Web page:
Naturally, in the Bible, when one thinks of leaders who preferred to cling to their own way rather than what mattered to God, one looks at the Scribes and Pharisees of Jesus’ time. Yet a good portion of the New Testament is also devoted to being on guard against those who masquerade as Christian leaders. The Apostle Paul reserved strong condemnation for those who went about frustrating Christian principles about the resurrection (1 Corinthians 15:12-34), boasting that they had better “credentials” than him based on his own way of preaching (2 Corinthians 11: 1-15), and especially those who tried to impose the Mosaic Law on new Christians [“As for those agitators, I wish they would go the whole way and emasculate themselves!” (Galatians 5:12)]. Whereas Paul seemed to feel sorrow or pity for his persecutors of the Jewish background [“For I could wish that I myself were cursed and cut off from Christ for the sake of my people, those of my own race,” (Romans 9:3)], he had nothing but contempt and condemnation for those who tried to warp the Gospel to suit their own tastes. Even the last book in the Bible, Revelation, starts off with a strong warning about Churches being on guard for false leaders (Revelation 2:8-29).

All of this serves as a warning to us. While I do trust in the Word of God in regards to “submitting to authority” and that some people are gifted to be in authority over others, we also are to be on guard for trees that bear “bad fruit” and against false and ineffective leadership. To me, the best Churches are ones that see the situation they are in and respond to it as best and appropriate as they can, and look for opportunities to be more effective. Ones that simply seek to serve the status quo, and usually their own status quo, while refusing to listen to anything that may make them better or pay attention to the times are ultimately serving their own glory…and the Bible makes it clear the end of all mortal things that serve their own glory. Let that be a cautionary message that we need to seek a different Church.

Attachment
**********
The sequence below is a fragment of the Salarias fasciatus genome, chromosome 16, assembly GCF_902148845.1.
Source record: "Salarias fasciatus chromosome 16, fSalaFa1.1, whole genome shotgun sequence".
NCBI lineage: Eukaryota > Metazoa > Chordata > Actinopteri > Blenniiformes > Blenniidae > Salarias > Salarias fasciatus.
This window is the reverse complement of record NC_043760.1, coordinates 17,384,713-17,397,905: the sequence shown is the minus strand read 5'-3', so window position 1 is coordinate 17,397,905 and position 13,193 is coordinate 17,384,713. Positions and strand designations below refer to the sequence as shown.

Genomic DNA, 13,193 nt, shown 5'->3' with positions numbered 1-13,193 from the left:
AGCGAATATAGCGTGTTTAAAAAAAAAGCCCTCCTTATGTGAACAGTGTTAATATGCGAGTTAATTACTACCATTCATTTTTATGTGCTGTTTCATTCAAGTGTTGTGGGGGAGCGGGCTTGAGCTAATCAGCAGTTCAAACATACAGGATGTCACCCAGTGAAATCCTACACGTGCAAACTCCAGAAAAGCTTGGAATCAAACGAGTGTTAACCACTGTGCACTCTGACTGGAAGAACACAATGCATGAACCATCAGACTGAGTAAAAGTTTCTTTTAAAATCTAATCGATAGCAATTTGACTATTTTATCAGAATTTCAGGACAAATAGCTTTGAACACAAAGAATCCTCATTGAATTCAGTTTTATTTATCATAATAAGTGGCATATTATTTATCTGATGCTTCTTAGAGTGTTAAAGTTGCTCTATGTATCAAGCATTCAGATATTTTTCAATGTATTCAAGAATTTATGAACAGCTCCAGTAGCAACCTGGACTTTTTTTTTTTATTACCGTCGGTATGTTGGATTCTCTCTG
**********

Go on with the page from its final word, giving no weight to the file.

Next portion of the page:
Suggested Prayer: “Lord God, thank you for the Church, for which you sent your Son, Lord Jesus Christ, as ransom, and thank you also for your Word, which is the cornerstone of our faith. Grant that I may always challenge myself to grow in Christ, and that as I do I pay attention to your Word, learn from it, and see if what is in my life…including my choice in Church and who I choose to listen to as my religious leader…is in accord with it. Help me to know you better so I can discern your will better, and thereby be on guard on all attempts to get me to obey a different will while submitting to ones that reflect yours. Gratefully in Jesus’ Name, Amen.”